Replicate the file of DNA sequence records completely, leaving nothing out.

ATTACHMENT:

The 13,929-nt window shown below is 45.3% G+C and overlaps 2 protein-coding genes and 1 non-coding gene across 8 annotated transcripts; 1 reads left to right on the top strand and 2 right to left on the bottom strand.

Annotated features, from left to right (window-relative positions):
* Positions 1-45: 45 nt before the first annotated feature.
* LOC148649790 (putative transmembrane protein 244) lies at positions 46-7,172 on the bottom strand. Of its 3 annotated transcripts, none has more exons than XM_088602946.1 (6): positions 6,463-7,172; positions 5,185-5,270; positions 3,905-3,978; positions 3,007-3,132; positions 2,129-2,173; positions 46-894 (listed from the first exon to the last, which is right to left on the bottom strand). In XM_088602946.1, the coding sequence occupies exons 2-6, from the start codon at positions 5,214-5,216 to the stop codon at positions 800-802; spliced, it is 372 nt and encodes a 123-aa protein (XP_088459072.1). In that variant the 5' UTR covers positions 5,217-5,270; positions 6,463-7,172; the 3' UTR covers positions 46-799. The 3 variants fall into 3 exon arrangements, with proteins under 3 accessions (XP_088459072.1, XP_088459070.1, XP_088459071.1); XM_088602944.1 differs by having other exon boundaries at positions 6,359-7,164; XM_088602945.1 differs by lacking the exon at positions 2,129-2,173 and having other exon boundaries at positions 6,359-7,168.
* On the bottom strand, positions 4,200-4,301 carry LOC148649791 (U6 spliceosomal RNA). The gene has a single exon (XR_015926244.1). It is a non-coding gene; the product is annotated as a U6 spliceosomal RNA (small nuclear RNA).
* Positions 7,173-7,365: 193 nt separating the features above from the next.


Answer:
The 13,929-nt window shown below is 45.3% G+C and overlaps 2 protein-coding genes and 1 non-coding gene across 8 annotated transcripts; 1 reads left to right on the top strand and 2 right to left on the bottom strand.

Annotated features, from left to right (window-relative positions):
* Positions 1-45: 45 nt before the first annotated feature.
* LOC148649790 (putative transmembrane protein 244) lies at positions 46-7,172 on the bottom strand. Of its 3 annotated transcripts, none has more exons than XM_088602946.1 (6): positions 6,463-7,172; positions 5,185-5,270; positions 3,905-3,978; positions 3,007-3,132; positions 2,129-2,173; positions 46-894 (listed from the first exon to the last, which is right to left on the bottom strand). In XM_088602946.1, the coding sequence occupies exons 2-6, from the start codon at positions 5,214-5,216 to the stop codon at positions 800-802; spliced, it is 372 nt and encodes a 123-aa protein (XP_088459072.1). In that variant the 5' UTR covers positions 5,217-5,270; positions 6,463-7,172; the 3' UTR covers positions 46-799. The 3 variants fall into 3 exon arrangements, with proteins under 3 accessions (XP_088459072.1, XP_088459070.1, XP_088459071.1); XM_088602944.1 differs by having other exon boundaries at positions 6,359-7,164; XM_088602945.1 differs by lacking the exon at positions 2,129-2,173 and having other exon boundaries at positions 6,359-7,168.
* On the bottom strand, positions 4,200-4,301 carry LOC148649791 (U6 spliceosomal RNA). The gene has a single exon (XR_015926244.1). It is a non-coding gene; the product is annotated as a U6 spliceosomal RNA (small nuclear RNA).
* Positions 7,173-7,365: 193 nt separating the features above from the next.